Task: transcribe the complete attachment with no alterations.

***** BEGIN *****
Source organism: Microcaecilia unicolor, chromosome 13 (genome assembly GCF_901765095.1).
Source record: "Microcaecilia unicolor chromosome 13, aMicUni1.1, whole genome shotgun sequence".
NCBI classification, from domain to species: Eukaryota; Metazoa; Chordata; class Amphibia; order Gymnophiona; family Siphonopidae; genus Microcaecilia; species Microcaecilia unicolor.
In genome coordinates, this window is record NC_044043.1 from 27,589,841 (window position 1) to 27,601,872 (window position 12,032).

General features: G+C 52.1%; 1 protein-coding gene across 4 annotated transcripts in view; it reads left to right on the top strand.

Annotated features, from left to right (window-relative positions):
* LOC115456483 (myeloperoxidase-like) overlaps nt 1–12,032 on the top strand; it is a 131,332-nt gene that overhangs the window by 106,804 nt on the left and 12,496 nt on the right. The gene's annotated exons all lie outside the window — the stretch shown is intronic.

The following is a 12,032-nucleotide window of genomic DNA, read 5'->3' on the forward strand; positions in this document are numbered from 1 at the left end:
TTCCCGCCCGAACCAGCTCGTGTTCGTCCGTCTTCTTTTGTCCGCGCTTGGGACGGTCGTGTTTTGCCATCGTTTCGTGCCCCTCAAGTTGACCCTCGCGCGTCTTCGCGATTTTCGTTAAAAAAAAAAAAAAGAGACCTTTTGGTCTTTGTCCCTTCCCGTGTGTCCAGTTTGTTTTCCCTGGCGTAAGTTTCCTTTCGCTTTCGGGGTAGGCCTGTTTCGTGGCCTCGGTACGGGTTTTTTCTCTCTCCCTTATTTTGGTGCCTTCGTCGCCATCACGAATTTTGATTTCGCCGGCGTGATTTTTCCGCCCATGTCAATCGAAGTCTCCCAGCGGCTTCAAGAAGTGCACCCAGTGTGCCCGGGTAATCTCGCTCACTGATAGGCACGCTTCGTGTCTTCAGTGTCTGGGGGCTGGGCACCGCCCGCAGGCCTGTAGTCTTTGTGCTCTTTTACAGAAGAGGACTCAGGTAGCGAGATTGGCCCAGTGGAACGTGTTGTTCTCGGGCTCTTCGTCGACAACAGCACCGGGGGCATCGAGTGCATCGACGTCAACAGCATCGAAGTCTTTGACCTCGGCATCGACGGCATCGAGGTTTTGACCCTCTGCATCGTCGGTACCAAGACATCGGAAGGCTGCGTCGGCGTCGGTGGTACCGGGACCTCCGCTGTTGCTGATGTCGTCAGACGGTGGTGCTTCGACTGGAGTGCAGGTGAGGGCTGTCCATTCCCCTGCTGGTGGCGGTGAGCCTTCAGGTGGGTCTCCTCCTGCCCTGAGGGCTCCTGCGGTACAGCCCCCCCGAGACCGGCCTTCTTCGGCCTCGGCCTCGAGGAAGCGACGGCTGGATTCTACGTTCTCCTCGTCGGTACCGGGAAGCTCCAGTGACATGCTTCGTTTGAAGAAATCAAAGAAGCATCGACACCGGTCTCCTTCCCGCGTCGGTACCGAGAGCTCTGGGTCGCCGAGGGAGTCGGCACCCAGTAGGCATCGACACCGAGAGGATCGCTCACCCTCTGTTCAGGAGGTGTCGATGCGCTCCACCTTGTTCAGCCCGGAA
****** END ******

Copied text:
Source organism: Microcaecilia unicolor, chromosome 13 (genome assembly GCF_901765095.1).
Source record: "Microcaecilia unicolor chromosome 13, aMicUni1.1, whole genome shotgun sequence".
NCBI classification, from domain to species: Eukaryota; Metazoa; Chordata; class Amphibia; order Gymnophiona; family Siphonopidae; genus Microcaecilia; species Microcaecilia unicolor.
In genome coordinates, this window is record NC_044043.1 from 27,589,841 (window position 1) to 27,601,872 (window position 12,032).

General features: G+C 52.1%; 1 protein-coding gene across 4 annotated transcripts in view; it reads left to right on the top strand.

Annotated features, from left to right (window-relative positions):
* LOC115456483 (myeloperoxidase-like) overlaps nt 1–12,032 on the top strand; it is a 131,332-nt gene that overhangs the window by 106,804 nt on the left and 12,496 nt on the right. The gene's annotated exons all lie outside the window — the stretch shown is intronic.

The following is a 12,032-nucleotide window of genomic DNA, read 5'->3' on the forward strand; positions in this document are numbered from 1 at the left end:
TTCCCGCCCGAACCAGCTCGTGTTCGTCCGTCTTCTTTTGTCCGCGCTTGGGACGGTCGTGTTTTGCCATCGTTTCGTGCCCCTCAAGTTGACCCTCGCGCGTCTTCGCGATTTTCGTTAAAAAAAAAAAAAAGAGACCTTTTGGTCTTTGTCCCTTCCCGTGTGTCCAGTTTGTTTTCCCTGGCGTAAGTTTCCTTTCGCTTTCGGGGTAGGCCTGTTTCGTGGCCTCGGTACGGGTTTTTTCTCTCTCCCTTATTTTGGTGCCTTCGTCGCCATCACGAATTTTGATTTCGCCGGCGTGATTTTTCCGCCCATGTCAATCGAAGTCTCCCAGCGGCTTCAAGAAGTGCACCCAGTGTGCCCGGGTAATCTCGCTCACTGATAGGCACGCTTCGTGTCTTCAGTGTCTGGGGGCTGGGCACCGCCCGCAGGCCTGTAGTCTTTGTGCTCTTTTACAGAAGAGGACTCAGGTAGCGAGATTGGCCCAGTGGAACGTGTTGTTCTCGGGCTCTTCGTCGACAACAGCACCGGGGGCATCGAGTGCATCGACGTCAACAGCATCGAAGTCTTTGACCTCGGCATCGACGGCATCGAGGTTTTGACCCTCTGCATCGTCGGTACCAAGACATCGGAAGGCTGCGTCGGCGTCGGTGGTACCGGGACCTCCGCTGTTGCTGATGTCGTCAGACGGTGGTGCTTCGACTGGAGTGCAGGTGAGGGCTGTCCATTCCCCTGCTGGTGGCGGTGAGCCTTCAGGTGGGTCTCCTCCTGCCCTGAGGGCTCCTGCGGTACAGCCCCCCCGAGACCGGCCTTCTTCGGCCTCGGCCTCGAGGAAGCGACGGCTGGATTCTACGTTCTCCTCGTCGGTACCGGGAAGCTCCAGTGACATGCTTCGTTTGAAGAAATCAAAGAAGCATCGACACCGGTCTCCTTCCCGCGTCGGTACCGAGAGCTCTGGGTCGCCGAGGGAGTCGGCACCCAGTAGGCATCGACACCGAGAGGATCGCTCACCCTCTGTTCAGGAGGTGTCGATGCGCTCCACCTTGTTCAGCCCGGAA